Wednesday, May 2, 2007

Council to consider bike path move

Fourth Street corridor construction on schedule

Express Staff Writer

The bike path through downtown Ketchum could be moved to Fourth Street as early as July 1.

Members of the Ketchum Community Development Corporation met at Perry's Monday evening to discuss ongoing plans for the move. A presentation will be made to the Ketchum City Council Monday, May 7, and a decision is possible at that time.

The bike path on Sun Valley Road has been the "largest and most significant" ongoing safety concern in Ketchum, said Ketchum Police Sgt. Dave Kassner. The lanes completely disappear at the traffic light at the intersection with Main Street, and buses often stop in the middle of the bike lane, forcing families into traffic.

"If these people had really strong biking skills it probably wouldn't be so bad, but for anyone that's a recreational biker, it's not a good situation," Kassner said.

The bike path on Sun Valley Road has traditionally been opened only during summer months.

If moved to Fourth Street this summer, two distinct configurations will exist. For the three blocks where a new Fourth Street Heritage Corridor is under construction bikes will intermingle with traffic.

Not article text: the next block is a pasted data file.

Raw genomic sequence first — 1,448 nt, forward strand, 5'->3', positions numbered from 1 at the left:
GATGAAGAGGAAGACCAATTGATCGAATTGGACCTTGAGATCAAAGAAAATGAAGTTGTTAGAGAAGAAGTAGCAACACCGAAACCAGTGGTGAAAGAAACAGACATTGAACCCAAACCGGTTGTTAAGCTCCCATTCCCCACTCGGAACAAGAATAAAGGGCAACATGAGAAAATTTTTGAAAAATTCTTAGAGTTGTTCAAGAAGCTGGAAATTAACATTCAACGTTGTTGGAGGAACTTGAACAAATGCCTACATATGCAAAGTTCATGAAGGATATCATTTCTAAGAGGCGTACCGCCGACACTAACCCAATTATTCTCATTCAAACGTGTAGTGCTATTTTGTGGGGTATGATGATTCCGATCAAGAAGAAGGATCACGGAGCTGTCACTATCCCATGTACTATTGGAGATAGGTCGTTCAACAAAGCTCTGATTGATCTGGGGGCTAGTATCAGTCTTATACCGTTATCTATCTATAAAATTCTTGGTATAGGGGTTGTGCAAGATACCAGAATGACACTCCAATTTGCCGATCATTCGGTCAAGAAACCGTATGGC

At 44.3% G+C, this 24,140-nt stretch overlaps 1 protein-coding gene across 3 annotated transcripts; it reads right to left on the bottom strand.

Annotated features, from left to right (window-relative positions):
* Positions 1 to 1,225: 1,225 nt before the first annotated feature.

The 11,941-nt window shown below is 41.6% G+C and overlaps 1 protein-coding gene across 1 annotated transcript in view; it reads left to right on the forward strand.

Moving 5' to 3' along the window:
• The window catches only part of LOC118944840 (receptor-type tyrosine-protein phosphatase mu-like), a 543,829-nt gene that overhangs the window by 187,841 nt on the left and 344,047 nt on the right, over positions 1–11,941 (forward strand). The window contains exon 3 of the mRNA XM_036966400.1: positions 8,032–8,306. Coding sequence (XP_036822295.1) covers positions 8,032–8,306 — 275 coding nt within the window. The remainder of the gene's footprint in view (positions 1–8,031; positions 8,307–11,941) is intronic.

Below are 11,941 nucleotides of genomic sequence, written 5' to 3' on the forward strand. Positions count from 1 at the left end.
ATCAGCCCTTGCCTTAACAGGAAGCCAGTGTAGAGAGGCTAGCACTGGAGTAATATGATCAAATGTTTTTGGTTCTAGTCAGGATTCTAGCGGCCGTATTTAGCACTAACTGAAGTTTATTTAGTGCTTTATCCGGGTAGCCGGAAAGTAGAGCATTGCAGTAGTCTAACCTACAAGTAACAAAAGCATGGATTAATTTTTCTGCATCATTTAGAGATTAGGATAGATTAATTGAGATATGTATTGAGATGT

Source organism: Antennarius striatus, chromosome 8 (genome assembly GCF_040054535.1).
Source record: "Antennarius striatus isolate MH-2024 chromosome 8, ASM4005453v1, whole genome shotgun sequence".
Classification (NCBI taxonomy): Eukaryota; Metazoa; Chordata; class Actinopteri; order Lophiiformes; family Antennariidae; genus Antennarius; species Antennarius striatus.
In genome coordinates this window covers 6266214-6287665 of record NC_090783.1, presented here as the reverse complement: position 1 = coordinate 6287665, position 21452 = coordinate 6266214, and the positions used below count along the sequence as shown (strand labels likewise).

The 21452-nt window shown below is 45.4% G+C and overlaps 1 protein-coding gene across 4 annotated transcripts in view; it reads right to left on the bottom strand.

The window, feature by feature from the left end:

For the blocks where the corridor is not yet completed, however, bike lanes must temporarily be delineated, and that will also mean eliminating diagonal parking to make more space in the street.

"What's being proposed—along with moving the bike lanes to Fourth Street—is going all to parallel parking," Kassner said.

The configuration presented Monday includes two 10-foot automobile lanes, two 5.5-foot bike lanes and two 7.5-foot parallel parking lanes. That configuration would be temporary and exist until further portions of the corridor are built.

Parallel parking spaces take 20 feet, and diagonal spaces require 13 feet, so fewer spaces would result along Fourth Street, but additional spaces will be created on Sun Valley Road, where the seasonal bike path closure negated parking in the summer.

Kassner said he is researching methods of making the bike path crossing at Main Street safer as well. Possibilities include raised and/or uniquely colored crosswalks and signs.

Among the perks of moving the bike path to Fourth Street will be increased tourist traffic there.

"The idea for the whole corridor is to get people to treat it as a destination, to stop and shop," said Jason Miller, the CDC transportation director and co-manager of the PEAK/KART bus system.

 Local Weather 
Search archives:

Copyright © 2021 Express Publishing Inc.   Terms of Use   Privacy Policy
All Rights reserved. Reproduction in whole or in part in any form or medium without express written permission of Express Publishing Inc. is prohibited. 

The Idaho Mountain Express is distributed free to residents and guests throughout the Sun Valley, Idaho resort area community. Subscribers to the Idaho Mountain Express will read these stories and others in this week's issue.